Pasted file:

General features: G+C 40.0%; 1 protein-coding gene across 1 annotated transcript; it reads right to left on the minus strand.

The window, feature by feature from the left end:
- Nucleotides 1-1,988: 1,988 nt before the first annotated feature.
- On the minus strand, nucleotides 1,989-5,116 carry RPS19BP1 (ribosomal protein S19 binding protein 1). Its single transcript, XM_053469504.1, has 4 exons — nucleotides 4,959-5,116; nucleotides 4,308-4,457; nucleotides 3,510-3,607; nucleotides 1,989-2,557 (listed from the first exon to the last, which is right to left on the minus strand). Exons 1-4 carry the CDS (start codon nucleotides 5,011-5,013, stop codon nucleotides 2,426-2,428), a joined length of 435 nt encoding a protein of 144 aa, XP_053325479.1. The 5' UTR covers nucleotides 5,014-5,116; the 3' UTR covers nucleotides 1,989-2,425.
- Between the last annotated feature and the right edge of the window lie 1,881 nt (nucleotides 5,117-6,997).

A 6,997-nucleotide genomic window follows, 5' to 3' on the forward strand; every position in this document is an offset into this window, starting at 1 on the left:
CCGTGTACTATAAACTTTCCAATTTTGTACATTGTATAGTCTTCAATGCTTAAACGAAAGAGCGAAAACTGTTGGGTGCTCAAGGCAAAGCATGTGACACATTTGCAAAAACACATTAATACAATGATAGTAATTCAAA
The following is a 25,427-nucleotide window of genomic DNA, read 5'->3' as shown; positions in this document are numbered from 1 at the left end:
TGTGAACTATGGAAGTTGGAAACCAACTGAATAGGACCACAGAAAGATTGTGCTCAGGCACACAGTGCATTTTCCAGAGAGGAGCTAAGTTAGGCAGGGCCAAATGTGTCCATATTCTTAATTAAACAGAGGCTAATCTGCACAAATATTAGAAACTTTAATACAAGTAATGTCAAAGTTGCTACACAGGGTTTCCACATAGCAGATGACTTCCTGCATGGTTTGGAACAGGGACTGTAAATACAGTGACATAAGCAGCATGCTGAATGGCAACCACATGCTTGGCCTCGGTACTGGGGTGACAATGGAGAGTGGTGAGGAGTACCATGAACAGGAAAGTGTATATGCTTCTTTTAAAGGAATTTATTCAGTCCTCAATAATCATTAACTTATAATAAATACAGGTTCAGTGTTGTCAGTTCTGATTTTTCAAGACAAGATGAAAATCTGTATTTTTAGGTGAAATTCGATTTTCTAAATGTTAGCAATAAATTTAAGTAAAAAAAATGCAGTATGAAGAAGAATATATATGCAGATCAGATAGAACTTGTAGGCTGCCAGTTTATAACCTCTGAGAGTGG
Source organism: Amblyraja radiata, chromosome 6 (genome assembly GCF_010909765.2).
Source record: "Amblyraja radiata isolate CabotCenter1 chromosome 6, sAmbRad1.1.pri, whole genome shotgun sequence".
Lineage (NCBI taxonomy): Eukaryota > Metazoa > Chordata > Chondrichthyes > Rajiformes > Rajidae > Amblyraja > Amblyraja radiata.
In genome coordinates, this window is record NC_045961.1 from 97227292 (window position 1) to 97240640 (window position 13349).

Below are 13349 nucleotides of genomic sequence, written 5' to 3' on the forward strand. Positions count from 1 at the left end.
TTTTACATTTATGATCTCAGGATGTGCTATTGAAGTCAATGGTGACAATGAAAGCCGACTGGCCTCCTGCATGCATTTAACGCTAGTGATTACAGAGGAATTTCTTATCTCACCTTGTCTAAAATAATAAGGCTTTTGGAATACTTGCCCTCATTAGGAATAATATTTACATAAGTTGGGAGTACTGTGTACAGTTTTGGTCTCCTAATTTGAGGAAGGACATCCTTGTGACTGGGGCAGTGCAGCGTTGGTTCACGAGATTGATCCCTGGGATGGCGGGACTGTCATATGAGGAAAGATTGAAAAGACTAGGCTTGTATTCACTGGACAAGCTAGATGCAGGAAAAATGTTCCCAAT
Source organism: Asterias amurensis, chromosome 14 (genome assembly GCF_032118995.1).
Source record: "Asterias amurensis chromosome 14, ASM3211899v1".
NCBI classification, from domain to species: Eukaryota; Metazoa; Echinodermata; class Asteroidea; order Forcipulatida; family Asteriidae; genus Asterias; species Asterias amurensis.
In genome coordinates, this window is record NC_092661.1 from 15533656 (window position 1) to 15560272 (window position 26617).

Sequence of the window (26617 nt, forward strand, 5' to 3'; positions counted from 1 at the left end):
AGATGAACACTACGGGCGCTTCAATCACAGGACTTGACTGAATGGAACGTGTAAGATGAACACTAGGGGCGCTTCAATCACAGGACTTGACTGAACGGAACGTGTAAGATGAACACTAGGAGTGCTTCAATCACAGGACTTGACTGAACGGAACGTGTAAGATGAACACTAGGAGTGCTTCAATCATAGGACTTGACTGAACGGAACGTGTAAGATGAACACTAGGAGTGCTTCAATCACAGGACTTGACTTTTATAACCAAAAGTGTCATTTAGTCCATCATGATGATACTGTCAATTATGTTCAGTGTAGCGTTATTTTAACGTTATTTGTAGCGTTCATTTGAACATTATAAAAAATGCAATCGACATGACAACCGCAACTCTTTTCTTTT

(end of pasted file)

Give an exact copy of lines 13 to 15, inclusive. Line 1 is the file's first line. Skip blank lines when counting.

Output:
In genome coordinates, this window is record NC_045961.1 from 97227292 (window position 1) to 97240640 (window position 13349).

Below are 13349 nucleotides of genomic sequence, written 5' to 3' on the forward strand. Positions count from 1 at the left end.
TTTTACATTTATGATCTCAGGATGTGCTATTGAAGTCAATGGTGACAATGAAAGCCGACTGGCCTCCTGCATGCATTTAACGCTAGTGATTACAGAGGAATTTCTTATCTCACCTTGTCTAAAATAATAAGGCTTTTGGAATACTTGCCCTCATTAGGAATAATATTTACATAAGTTGGGAGTACTGTGTACAGTTTTGGTCTCCTAATTTGAGGAAGGACATCCTTGTGACTGGGGCAGTGCAGCGTTGGTTCACGAGATTGATCCCTGGGATGGCGGGACTGTCATATGAGGAAAGATTGAAAAGACTAGGCTTGTATTCACTGGACAAGCTAGATGCAGGAAAAATGTTCCCAAT